Drugging incident opened up a complex disciplinary maze for one student


Hannah Renton

Photo illustration

Emma Ruby, Staff Writer

When Rachel returned to campus last October following Hurricane Ida, she was ready to experience a normal college semester.

After spending her freshman year on Zoom because of the COVID-19 pandemic, and evacuating New Orleans for a month after Hurricane Ida in August, the biology sophomore said she felt her college experience was finally starting. That thought disappeared, however, when she received an email from Student Conduct while in a biology lab, accusing her of violating Loyola’s alcohol policy.

The charge came from an incident two months earlier, on a night when Rachel, whose name has been changed for anonymity, visited the uptown bar TJ Quills with her older brother.

Despite being underage, Rachel said she drank three alcoholic beverages throughout the night. It was towards the end of the evening, however, when she left her brother’s side for a cup of water, that things began to go wrong.

One minute, Rachel said she was standing and chatting normally with friends. The next, she was incoherent, vomiting, and unable to stand.

“I don’t remember any of this, it’s all what has been told to me,” Rachel said. “The only thing I remember is falling to the ground and thinking ‘why don’t my legs work?’”

Rachel said she was noticed by several concerned Tulane students who called the Tulane EMS, and she was taken to the hospital. While at the hospital, her brother repeatedly told nurses that he believed his sister’s water had been drugged at the bar. Despite this, nurses did not run toxicology tests, Rachel said.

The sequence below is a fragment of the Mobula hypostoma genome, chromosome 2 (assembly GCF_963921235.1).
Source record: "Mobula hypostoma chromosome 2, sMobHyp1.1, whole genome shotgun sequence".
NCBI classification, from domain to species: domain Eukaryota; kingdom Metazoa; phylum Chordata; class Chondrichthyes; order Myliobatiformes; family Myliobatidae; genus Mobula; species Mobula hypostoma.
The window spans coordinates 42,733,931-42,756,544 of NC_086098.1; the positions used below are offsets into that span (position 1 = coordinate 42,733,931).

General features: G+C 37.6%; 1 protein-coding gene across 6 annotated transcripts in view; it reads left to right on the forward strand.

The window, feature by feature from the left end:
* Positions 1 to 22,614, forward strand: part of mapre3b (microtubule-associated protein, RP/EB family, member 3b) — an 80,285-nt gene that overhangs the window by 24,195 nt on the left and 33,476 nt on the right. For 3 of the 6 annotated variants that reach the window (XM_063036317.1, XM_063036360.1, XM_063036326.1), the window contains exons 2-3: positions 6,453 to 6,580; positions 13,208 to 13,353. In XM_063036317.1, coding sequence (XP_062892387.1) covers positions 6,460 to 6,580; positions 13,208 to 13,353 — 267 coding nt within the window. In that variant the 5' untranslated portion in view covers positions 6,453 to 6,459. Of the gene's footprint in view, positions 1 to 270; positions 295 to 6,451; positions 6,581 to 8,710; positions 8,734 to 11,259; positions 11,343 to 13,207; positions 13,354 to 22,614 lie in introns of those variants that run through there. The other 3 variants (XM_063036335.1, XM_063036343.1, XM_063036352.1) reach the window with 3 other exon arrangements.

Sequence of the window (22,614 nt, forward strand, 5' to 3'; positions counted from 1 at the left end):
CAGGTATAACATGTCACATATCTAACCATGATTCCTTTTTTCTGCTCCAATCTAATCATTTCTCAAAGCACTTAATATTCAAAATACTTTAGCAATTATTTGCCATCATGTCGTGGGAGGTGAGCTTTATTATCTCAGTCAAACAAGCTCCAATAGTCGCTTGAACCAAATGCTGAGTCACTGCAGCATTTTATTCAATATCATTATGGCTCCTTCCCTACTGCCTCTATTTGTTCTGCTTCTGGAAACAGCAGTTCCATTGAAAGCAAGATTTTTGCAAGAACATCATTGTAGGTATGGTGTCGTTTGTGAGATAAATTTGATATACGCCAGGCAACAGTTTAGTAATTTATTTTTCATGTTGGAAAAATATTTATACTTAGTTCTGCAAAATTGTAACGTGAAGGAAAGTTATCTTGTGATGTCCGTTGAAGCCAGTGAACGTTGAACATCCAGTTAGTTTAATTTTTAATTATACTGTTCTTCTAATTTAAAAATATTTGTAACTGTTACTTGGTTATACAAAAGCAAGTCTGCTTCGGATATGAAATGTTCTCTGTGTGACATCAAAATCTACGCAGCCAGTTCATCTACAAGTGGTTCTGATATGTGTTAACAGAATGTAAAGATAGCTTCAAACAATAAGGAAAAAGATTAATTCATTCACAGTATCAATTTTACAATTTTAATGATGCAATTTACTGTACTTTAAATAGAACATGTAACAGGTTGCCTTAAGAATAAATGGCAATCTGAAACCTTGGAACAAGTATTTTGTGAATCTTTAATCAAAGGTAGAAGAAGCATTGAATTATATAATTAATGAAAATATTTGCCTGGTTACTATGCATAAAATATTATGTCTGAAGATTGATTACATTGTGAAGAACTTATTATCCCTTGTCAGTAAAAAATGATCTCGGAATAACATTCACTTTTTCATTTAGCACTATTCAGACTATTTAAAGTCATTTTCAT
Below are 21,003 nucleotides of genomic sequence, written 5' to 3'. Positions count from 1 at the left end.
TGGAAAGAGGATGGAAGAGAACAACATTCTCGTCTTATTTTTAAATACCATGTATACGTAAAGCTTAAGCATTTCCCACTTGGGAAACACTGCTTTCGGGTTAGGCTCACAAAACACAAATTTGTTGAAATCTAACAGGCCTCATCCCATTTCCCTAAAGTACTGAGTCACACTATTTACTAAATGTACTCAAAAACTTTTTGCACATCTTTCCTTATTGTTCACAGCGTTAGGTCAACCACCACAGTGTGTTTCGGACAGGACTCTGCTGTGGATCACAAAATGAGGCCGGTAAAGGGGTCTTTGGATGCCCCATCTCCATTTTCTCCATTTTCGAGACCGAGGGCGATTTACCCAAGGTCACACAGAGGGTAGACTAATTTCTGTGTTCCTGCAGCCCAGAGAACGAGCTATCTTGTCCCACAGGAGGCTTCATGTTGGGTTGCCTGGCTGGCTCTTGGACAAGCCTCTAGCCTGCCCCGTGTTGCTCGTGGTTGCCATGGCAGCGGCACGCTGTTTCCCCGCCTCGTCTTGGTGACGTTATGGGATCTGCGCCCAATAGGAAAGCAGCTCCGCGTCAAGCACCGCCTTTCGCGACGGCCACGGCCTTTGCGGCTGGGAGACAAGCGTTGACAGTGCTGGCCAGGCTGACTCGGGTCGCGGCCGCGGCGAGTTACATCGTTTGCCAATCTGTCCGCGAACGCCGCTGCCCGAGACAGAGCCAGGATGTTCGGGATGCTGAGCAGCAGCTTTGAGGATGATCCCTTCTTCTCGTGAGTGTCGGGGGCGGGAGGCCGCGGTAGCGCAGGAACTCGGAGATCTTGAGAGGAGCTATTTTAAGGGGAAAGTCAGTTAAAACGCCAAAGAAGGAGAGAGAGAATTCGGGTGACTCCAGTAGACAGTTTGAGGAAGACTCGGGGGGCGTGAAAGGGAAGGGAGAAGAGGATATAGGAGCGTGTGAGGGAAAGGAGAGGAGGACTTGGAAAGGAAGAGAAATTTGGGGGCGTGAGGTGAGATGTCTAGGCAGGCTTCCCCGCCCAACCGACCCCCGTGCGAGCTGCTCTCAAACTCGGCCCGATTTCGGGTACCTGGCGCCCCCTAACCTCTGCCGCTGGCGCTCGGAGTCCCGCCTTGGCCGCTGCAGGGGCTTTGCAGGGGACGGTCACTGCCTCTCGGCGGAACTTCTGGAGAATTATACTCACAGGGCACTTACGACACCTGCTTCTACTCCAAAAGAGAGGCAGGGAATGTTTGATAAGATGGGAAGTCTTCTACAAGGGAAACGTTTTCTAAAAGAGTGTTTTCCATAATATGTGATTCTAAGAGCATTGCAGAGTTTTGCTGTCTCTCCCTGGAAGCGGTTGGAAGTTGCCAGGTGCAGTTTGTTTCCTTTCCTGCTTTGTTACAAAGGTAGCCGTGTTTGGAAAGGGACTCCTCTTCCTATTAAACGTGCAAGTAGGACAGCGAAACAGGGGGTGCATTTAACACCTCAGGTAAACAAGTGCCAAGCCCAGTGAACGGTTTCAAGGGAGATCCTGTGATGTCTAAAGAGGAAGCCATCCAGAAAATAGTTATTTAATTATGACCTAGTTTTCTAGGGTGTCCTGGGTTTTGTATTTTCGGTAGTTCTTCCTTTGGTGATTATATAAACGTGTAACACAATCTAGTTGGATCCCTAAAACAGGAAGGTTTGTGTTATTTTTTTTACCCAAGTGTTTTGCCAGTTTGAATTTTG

Several months later, she had a hearing with student conduct.

“I figured I would go into the conduct meeting and since they were charging me with intoxication I could explain how I had been drugged and followed the amnesty policy with TEMS,” Rachel said. “I thought I would be good. Maybe I would have some community service hours to do or something, but it would be okay.”

Instead, Rachel said she left the hearing feeling blindsided and belittled. She said she remembered one member of the hearing board repeatedly telling her how “bad” her case was.

According to Loyola’s alcohol sanctioning guidelines, there is a four tier system for addressing alcohol policy violations. Rachel said she student conduct board considered Rachel’s case a level three because she required medical assistance, despite the fact that it was a drugging, not intoxication, that required the medical attention.

While in the conduct hearing, Rachel said the board referenced medical records and police reports that she did not even know existed.

Rachel said she was told alcoholic amnesty would not apply to her case, although she said she was never given a reason why.

“They had a whole case against me. I explained that I wasn’t drunk, I was drugged, and he just said he would take that into consideration,” Rachel said.

Seeking Resources on Campus

Following that first hearing, Rachel said she began searching for resources at Loyola.

Intimidated by the legal jargon of the student conduct correspondence, and terrified of the potential three semesters probation she was facing, Rachel said she turned to the Women’s Resource Center and LUPD hoping for any help with her case, but came up short.

Several weeks after her conduct hearing, Rachel said she was losing hope and the stress of the investigation was impairing her ability to perform academically.